Taxis – Taxis are expensive. Everything is meter-based and starts around $3.50 USD and then costs an additional $3.50 USD per mile. Skip the taxis if you can!
Ridesharing – Uber and Lyft are cheaper than taxis and are the best way to get around a city if you don’t want to take a bus or pay for a taxi. They’re available on most of the islands.
Hitchhiking – This is one of the easiest places to hitchhike in the US. For tips and info, check out Hitchwiki. It’s the best hitchhiking resource.
When to Go to Hawai’i
Peak season in Hawai’i starts in the middle of December and lasts until the end of March/mid-April, as that is when mainland Americans are trying to escape the colder winter months. The average daily temperature during this time is 78°F (26°C).
Traveling during low seasons (mid-April to mid-June/mid-September to mid-December) offers nice weather and fewer crowds (and slightly cheaper prices). The average daytime summer temperature is 85°F (29°C).
It’s always hot and sunny here so there’s never really a bad time to visit!
How to Stay Safe in Hawai’i
Hawai’i is a safe place to backpack and travel — even if you’re traveling solo and even as a solo female traveler. Violent attacks are rare and tend to be confined to certain areas of Honolulu (especially where drug and gang violence are a problem). As a general rule, however, avoid walking alone late at night.
You may encounter petty crime, like theft, so keep your valuables secure. The islands are notorious for car break-ins so make sure yours is always locked. Never leave any valuables in your vehicle.
Heed any warnings or alerts about severe weather or volcanic eruptions (although they’re rare). Always check the weather before you go hiking.
If you’re not a strong swimmer, stay out of the ocean. NEVER swim alone — the rip tides here are strong.
Above all: respect the land. Much of Hawai’i is considered sacred. You will show enormous disrespect if you trespass onto any sacred, private property, or litter anywhere on the islands. Do NOT do it.
Bring a refillable water bottle and skip single-use plastics like straws and cutlery. Plastic bags are banned so be sure to bring a reusable tote for groceries or shopping.
Lastly, the Hawaiian sun can be very intense so respect it and your skin by making sure you wear ample sunscreen. All sunscreen must be reef safe to protect the habitat. This local brand works well and is safe for kids too.
If you experience an emergency, dial 911 for assistance.
Always trust your gut instinct. Make copies of your personal documents, including your passport and ID. Forward your itinerary along to loved ones, so they’ll know where you are.
If you don’t do it at home, don’t do it when you’re in Hawai’i. Follow that rule, and you’ll be fine.
The most important piece of advice I can offer is to purchase good travel insurance. Travel insurance protects you against illness, injury, theft, and cancellations. It’s comprehensive protection in case anything goes wrong. I never go on a trip without it as I’ve had to use it many times in the past. You can use the widget below to find the policy right for you:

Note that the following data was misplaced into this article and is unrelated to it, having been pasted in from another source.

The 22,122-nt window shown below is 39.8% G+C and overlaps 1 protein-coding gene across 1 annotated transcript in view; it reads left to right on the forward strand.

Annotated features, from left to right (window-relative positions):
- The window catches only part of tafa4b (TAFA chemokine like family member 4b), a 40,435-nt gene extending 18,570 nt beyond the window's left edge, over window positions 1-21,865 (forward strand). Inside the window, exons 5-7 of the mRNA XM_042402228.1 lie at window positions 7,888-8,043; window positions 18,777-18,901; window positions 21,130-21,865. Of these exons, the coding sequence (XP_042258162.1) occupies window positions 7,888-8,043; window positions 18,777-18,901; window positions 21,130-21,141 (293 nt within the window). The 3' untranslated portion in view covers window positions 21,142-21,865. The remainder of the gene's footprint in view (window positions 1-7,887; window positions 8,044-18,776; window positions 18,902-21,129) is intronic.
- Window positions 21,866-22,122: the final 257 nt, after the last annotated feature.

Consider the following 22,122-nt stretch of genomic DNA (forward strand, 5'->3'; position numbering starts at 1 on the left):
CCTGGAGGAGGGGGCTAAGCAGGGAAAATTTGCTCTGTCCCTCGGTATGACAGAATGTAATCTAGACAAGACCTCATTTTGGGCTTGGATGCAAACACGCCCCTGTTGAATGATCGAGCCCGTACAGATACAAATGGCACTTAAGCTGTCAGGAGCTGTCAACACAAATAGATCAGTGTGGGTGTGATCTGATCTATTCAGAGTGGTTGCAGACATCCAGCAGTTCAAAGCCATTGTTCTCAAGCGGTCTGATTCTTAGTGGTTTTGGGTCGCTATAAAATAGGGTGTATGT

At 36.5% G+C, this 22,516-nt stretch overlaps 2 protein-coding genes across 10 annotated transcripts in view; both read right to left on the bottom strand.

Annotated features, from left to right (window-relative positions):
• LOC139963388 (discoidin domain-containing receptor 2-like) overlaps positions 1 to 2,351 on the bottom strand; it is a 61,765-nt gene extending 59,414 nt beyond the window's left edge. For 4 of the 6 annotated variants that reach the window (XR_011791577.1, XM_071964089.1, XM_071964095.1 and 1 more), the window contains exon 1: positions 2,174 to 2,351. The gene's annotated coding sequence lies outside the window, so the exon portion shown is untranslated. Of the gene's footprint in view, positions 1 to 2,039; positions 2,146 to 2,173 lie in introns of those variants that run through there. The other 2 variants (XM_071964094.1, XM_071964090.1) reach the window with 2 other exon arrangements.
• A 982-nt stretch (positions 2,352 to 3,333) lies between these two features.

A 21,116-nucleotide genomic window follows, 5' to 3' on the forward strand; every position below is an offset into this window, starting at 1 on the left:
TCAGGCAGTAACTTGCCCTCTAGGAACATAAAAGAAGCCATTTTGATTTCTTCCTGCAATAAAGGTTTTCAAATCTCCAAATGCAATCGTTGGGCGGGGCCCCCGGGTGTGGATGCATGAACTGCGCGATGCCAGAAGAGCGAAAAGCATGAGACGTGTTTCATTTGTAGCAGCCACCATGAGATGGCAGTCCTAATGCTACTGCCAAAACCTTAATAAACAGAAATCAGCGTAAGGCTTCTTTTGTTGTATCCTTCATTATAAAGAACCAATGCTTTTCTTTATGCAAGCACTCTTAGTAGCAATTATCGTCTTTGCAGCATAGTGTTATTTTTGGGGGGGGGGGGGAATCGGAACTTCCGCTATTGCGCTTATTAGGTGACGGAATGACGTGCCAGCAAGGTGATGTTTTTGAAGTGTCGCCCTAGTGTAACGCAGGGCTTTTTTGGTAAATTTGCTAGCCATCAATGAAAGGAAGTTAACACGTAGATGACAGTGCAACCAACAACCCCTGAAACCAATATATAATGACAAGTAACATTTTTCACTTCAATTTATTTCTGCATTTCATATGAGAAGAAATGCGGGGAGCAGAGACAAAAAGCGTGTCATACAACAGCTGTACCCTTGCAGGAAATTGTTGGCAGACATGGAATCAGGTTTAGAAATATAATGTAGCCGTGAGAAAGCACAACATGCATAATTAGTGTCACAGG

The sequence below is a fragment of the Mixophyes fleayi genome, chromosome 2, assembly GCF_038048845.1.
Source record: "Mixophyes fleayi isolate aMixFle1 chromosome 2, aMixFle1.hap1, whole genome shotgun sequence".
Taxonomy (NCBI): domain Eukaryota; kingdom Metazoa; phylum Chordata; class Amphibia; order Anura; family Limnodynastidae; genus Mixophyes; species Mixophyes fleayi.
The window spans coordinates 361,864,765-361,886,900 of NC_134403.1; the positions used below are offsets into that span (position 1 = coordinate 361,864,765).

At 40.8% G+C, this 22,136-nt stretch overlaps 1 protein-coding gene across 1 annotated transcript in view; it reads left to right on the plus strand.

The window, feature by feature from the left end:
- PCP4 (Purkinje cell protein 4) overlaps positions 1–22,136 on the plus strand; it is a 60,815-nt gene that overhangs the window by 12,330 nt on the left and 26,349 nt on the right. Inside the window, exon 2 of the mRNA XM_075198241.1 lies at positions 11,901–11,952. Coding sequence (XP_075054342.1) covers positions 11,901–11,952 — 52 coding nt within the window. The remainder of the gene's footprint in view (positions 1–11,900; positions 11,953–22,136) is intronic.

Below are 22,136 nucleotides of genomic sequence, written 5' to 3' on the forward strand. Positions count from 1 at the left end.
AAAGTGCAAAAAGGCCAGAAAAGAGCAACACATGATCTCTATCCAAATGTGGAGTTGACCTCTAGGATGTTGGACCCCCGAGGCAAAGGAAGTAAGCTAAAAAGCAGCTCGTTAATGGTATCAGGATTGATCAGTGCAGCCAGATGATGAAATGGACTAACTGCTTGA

Hawai’i Travel Guide: The Best Booking Resources
Below are my favorite companies to use when I travel around Hawai’i. They are included here because they consistently turn up the best deals, offer world-class customer service and great value, and, overall, are better than their competitors.
- Skyscanner – Skyscanner is my favorite flight search engine. They search small websites and budget airlines that larger search sites tend to miss. They are hands down the number one place to start.
- Momondo – This is my other favorite flight search engine because they search such a wide variety of sites and airlines. I never book a flight without checking here too.
- Airbnb – Airbnb is a great accommodation alternative for connecting with homeowners who rent out their homes or apartments. The big cities have tons of listings!
- Hostelworld – This is the best hostel accommodation site out there, with the largest inventory, best search interface, and widest availability.
- Booking.com – The best all around booking site that constantly provides the cheapest and lowest rates. They have a no money down policy, great interface, and the widest selection of budget accommodation. In all my tests, they’ve always had the cheapest rates out of all the booking websites.
- EatWith – This website allows you to eat home cooked meal with locals. Locals post listings for dinner parties and specialty meals that you can sign up for. There is a fee (everyone sets their own price) but this is a great way to do something different, pick a local’s brain, and make a new friend.
- World Nomads – I buy all my travel insurance from World Nomads. They have great customer service, competitive prices, and in-depth coverage. I’ve been using them since I started traveling in 2003. Don’t leave home without it!
Hawaii Gear and Packing Guide